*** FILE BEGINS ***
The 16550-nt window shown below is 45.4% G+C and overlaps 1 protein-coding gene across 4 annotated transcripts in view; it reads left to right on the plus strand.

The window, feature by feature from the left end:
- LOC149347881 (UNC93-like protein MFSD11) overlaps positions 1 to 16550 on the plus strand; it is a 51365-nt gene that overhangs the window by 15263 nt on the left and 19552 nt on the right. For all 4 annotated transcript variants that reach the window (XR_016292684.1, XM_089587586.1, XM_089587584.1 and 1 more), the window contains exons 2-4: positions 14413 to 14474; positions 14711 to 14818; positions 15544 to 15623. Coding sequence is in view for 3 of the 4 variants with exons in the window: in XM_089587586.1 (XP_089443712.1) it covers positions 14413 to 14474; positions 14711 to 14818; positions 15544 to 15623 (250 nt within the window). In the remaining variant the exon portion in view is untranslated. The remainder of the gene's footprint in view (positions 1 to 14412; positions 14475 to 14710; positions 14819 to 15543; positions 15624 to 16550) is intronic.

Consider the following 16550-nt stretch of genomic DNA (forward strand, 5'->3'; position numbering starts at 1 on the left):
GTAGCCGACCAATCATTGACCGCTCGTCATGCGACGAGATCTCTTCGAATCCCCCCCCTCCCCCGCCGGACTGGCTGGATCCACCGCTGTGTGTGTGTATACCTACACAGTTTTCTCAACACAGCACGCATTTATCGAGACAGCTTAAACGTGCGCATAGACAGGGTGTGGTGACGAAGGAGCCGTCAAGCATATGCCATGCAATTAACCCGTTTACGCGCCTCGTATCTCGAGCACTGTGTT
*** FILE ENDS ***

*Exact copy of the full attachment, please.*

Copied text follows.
The 16550-nt window shown below is 45.4% G+C and overlaps 1 protein-coding gene across 4 annotated transcripts in view; it reads left to right on the plus strand.

The window, feature by feature from the left end:
- LOC149347881 (UNC93-like protein MFSD11) overlaps positions 1 to 16550 on the plus strand; it is a 51365-nt gene that overhangs the window by 15263 nt on the left and 19552 nt on the right. For all 4 annotated transcript variants that reach the window (XR_016292684.1, XM_089587586.1, XM_089587584.1 and 1 more), the window contains exons 2-4: positions 14413 to 14474; positions 14711 to 14818; positions 15544 to 15623. Coding sequence is in view for 3 of the 4 variants with exons in the window: in XM_089587586.1 (XP_089443712.1) it covers positions 14413 to 14474; positions 14711 to 14818; positions 15544 to 15623 (250 nt within the window). In the remaining variant the exon portion in view is untranslated. The remainder of the gene's footprint in view (positions 1 to 14412; positions 14475 to 14710; positions 14819 to 15543; positions 15624 to 16550) is intronic.

Consider the following 16550-nt stretch of genomic DNA (forward strand, 5'->3'; position numbering starts at 1 on the left):
GTAGCCGACCAATCATTGACCGCTCGTCATGCGACGAGATCTCTTCGAATCCCCCCCCTCCCCCGCCGGACTGGCTGGATCCACCGCTGTGTGTGTGTATACCTACACAGTTTTCTCAACACAGCACGCATTTATCGAGACAGCTTAAACGTGCGCATAGACAGGGTGTGGTGACGAAGGAGCCGTCAAGCATATGCCATGCAATTAACCCGTTTACGCGCCTCGTATCTCGAGCACTGTGTT